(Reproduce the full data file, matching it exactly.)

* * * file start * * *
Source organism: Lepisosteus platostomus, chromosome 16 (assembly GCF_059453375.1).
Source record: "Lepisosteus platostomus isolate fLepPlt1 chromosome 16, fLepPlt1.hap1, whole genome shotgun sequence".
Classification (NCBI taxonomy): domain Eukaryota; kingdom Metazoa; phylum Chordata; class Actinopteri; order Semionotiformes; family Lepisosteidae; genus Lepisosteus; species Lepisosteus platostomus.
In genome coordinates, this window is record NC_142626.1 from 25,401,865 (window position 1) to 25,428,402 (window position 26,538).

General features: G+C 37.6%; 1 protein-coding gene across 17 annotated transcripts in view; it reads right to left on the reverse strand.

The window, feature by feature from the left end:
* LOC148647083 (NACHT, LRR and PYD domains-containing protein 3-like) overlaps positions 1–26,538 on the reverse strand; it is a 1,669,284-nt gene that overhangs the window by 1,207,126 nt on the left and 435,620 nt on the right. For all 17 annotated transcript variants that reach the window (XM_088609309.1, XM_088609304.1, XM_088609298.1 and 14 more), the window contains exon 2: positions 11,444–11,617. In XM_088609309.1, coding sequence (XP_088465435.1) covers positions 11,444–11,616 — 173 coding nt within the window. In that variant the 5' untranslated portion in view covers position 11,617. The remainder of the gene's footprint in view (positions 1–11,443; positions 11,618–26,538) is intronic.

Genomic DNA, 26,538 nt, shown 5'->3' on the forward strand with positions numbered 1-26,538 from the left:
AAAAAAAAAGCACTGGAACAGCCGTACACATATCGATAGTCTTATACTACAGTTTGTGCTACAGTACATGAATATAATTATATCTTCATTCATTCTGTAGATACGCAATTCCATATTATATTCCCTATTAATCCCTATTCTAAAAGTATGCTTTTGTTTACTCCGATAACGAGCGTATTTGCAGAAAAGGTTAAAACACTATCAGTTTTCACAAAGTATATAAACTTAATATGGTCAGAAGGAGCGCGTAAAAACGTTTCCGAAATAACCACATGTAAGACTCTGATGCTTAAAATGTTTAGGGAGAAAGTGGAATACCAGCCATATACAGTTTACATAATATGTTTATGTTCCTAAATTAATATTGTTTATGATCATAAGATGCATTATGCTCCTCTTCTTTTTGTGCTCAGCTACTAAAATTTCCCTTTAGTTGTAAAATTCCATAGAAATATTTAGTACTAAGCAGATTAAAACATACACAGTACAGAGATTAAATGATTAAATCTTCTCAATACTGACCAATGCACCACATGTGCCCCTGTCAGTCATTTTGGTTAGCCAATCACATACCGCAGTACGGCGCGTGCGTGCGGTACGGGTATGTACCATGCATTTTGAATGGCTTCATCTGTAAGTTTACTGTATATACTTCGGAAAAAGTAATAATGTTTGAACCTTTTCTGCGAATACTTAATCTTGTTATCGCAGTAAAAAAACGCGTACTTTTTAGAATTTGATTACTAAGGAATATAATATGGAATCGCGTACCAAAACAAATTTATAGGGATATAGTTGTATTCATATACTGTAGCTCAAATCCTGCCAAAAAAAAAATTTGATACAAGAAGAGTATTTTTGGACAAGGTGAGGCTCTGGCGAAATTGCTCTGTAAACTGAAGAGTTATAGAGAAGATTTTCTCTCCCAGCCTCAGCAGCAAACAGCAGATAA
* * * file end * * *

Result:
Source organism: Lepisosteus platostomus, chromosome 16 (assembly GCF_059453375.1).
Source record: "Lepisosteus platostomus isolate fLepPlt1 chromosome 16, fLepPlt1.hap1, whole genome shotgun sequence".
Classification (NCBI taxonomy): domain Eukaryota; kingdom Metazoa; phylum Chordata; class Actinopteri; order Semionotiformes; family Lepisosteidae; genus Lepisosteus; species Lepisosteus platostomus.
In genome coordinates, this window is record NC_142626.1 from 25,401,865 (window position 1) to 25,428,402 (window position 26,538).

General features: G+C 37.6%; 1 protein-coding gene across 17 annotated transcripts in view; it reads right to left on the reverse strand.

The window, feature by feature from the left end:
* LOC148647083 (NACHT, LRR and PYD domains-containing protein 3-like) overlaps positions 1–26,538 on the reverse strand; it is a 1,669,284-nt gene that overhangs the window by 1,207,126 nt on the left and 435,620 nt on the right. For all 17 annotated transcript variants that reach the window (XM_088609309.1, XM_088609304.1, XM_088609298.1 and 14 more), the window contains exon 2: positions 11,444–11,617. In XM_088609309.1, coding sequence (XP_088465435.1) covers positions 11,444–11,616 — 173 coding nt within the window. In that variant the 5' untranslated portion in view covers position 11,617. The remainder of the gene's footprint in view (positions 1–11,443; positions 11,618–26,538) is intronic.

Genomic DNA, 26,538 nt, shown 5'->3' on the forward strand with positions numbered 1-26,538 from the left:
AAAAAAAAAGCACTGGAACAGCCGTACACATATCGATAGTCTTATACTACAGTTTGTGCTACAGTACATGAATATAATTATATCTTCATTCATTCTGTAGATACGCAATTCCATATTATATTCCCTATTAATCCCTATTCTAAAAGTATGCTTTTGTTTACTCCGATAACGAGCGTATTTGCAGAAAAGGTTAAAACACTATCAGTTTTCACAAAGTATATAAACTTAATATGGTCAGAAGGAGCGCGTAAAAACGTTTCCGAAATAACCACATGTAAGACTCTGATGCTTAAAATGTTTAGGGAGAAAGTGGAATACCAGCCATATACAGTTTACATAATATGTTTATGTTCCTAAATTAATATTGTTTATGATCATAAGATGCATTATGCTCCTCTTCTTTTTGTGCTCAGCTACTAAAATTTCCCTTTAGTTGTAAAATTCCATAGAAATATTTAGTACTAAGCAGATTAAAACATACACAGTACAGAGATTAAATGATTAAATCTTCTCAATACTGACCAATGCACCACATGTGCCCCTGTCAGTCATTTTGGTTAGCCAATCACATACCGCAGTACGGCGCGTGCGTGCGGTACGGGTATGTACCATGCATTTTGAATGGCTTCATCTGTAAGTTTACTGTATATACTTCGGAAAAAGTAATAATGTTTGAACCTTTTCTGCGAATACTTAATCTTGTTATCGCAGTAAAAAAACGCGTACTTTTTAGAATTTGATTACTAAGGAATATAATATGGAATCGCGTACCAAAACAAATTTATAGGGATATAGTTGTATTCATATACTGTAGCTCAAATCCTGCCAAAAAAAAAATTTGATACAAGAAGAGTATTTTTGGACAAGGTGAGGCTCTGGCGAAATTGCTCTGTAAACTGAAGAGTTATAGAGAAGATTTTCTCTCCCAGCCTCAGCAGCAAACAGCAGATAA